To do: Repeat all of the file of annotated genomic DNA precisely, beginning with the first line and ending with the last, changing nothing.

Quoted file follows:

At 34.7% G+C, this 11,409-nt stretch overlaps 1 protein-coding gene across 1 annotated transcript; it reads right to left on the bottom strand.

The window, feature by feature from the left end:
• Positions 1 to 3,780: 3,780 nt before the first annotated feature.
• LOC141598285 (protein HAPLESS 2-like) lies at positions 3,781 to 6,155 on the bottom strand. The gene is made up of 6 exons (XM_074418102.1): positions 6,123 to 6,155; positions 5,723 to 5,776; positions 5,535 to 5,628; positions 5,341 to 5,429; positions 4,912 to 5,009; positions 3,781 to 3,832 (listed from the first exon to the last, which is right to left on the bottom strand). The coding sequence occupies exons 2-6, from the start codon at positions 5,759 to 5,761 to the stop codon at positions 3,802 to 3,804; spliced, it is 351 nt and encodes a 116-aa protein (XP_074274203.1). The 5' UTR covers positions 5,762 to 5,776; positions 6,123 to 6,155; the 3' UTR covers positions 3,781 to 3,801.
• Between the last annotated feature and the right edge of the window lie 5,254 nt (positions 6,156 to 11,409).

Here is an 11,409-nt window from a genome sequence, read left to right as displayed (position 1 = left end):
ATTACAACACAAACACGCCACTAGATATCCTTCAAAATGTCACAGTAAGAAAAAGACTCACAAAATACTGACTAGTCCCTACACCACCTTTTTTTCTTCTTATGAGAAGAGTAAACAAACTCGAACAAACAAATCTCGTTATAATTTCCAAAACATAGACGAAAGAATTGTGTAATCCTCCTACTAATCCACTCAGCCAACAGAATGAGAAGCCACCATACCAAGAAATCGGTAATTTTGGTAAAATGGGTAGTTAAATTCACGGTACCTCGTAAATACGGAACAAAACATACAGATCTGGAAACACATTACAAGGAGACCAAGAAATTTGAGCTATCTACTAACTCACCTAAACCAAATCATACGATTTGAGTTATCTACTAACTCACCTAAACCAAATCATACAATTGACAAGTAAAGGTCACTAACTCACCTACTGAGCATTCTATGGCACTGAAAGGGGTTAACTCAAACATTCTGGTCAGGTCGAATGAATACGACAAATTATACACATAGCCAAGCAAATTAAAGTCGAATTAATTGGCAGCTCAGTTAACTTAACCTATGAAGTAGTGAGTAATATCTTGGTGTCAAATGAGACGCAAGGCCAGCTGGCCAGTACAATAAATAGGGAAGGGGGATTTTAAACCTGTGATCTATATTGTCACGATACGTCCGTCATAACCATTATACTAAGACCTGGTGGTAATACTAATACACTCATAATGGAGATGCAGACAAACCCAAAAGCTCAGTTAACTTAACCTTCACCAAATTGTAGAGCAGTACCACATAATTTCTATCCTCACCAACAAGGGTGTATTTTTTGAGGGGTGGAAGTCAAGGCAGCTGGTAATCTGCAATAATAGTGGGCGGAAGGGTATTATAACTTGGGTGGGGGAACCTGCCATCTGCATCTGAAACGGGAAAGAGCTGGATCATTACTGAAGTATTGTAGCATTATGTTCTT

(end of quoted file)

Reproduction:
At 34.7% G+C, this 11,409-nt stretch overlaps 1 protein-coding gene across 1 annotated transcript; it reads right to left on the bottom strand.

The window, feature by feature from the left end:
• Positions 1 to 3,780: 3,780 nt before the first annotated feature.
• LOC141598285 (protein HAPLESS 2-like) lies at positions 3,781 to 6,155 on the bottom strand. The gene is made up of 6 exons (XM_074418102.1): positions 6,123 to 6,155; positions 5,723 to 5,776; positions 5,535 to 5,628; positions 5,341 to 5,429; positions 4,912 to 5,009; positions 3,781 to 3,832 (listed from the first exon to the last, which is right to left on the bottom strand). The coding sequence occupies exons 2-6, from the start codon at positions 5,759 to 5,761 to the stop codon at positions 3,802 to 3,804; spliced, it is 351 nt and encodes a 116-aa protein (XP_074274203.1). The 5' UTR covers positions 5,762 to 5,776; positions 6,123 to 6,155; the 3' UTR covers positions 3,781 to 3,801.
• Between the last annotated feature and the right edge of the window lie 5,254 nt (positions 6,156 to 11,409).

Here is an 11,409-nt window from a genome sequence, read left to right as displayed (position 1 = left end):
ATTACAACACAAACACGCCACTAGATATCCTTCAAAATGTCACAGTAAGAAAAAGACTCACAAAATACTGACTAGTCCCTACACCACCTTTTTTTCTTCTTATGAGAAGAGTAAACAAACTCGAACAAACAAATCTCGTTATAATTTCCAAAACATAGACGAAAGAATTGTGTAATCCTCCTACTAATCCACTCAGCCAACAGAATGAGAAGCCACCATACCAAGAAATCGGTAATTTTGGTAAAATGGGTAGTTAAATTCACGGTACCTCGTAAATACGGAACAAAACATACAGATCTGGAAACACATTACAAGGAGACCAAGAAATTTGAGCTATCTACTAACTCACCTAAACCAAATCATACGATTTGAGTTATCTACTAACTCACCTAAACCAAATCATACAATTGACAAGTAAAGGTCACTAACTCACCTACTGAGCATTCTATGGCACTGAAAGGGGTTAACTCAAACATTCTGGTCAGGTCGAATGAATACGACAAATTATACACATAGCCAAGCAAATTAAAGTCGAATTAATTGGCAGCTCAGTTAACTTAACCTATGAAGTAGTGAGTAATATCTTGGTGTCAAATGAGACGCAAGGCCAGCTGGCCAGTACAATAAATAGGGAAGGGGGATTTTAAACCTGTGATCTATATTGTCACGATACGTCCGTCATAACCATTATACTAAGACCTGGTGGTAATACTAATACACTCATAATGGAGATGCAGACAAACCCAAAAGCTCAGTTAACTTAACCTTCACCAAATTGTAGAGCAGTACCACATAATTTCTATCCTCACCAACAAGGGTGTATTTTTTGAGGGGTGGAAGTCAAGGCAGCTGGTAATCTGCAATAATAGTGGGCGGAAGGGTATTATAACTTGGGTGGGGGAACCTGCCATCTGCATCTGAAACGGGAAAGAGCTGGATCATTACTGAAGTATTGTAGCATTATGTTCTT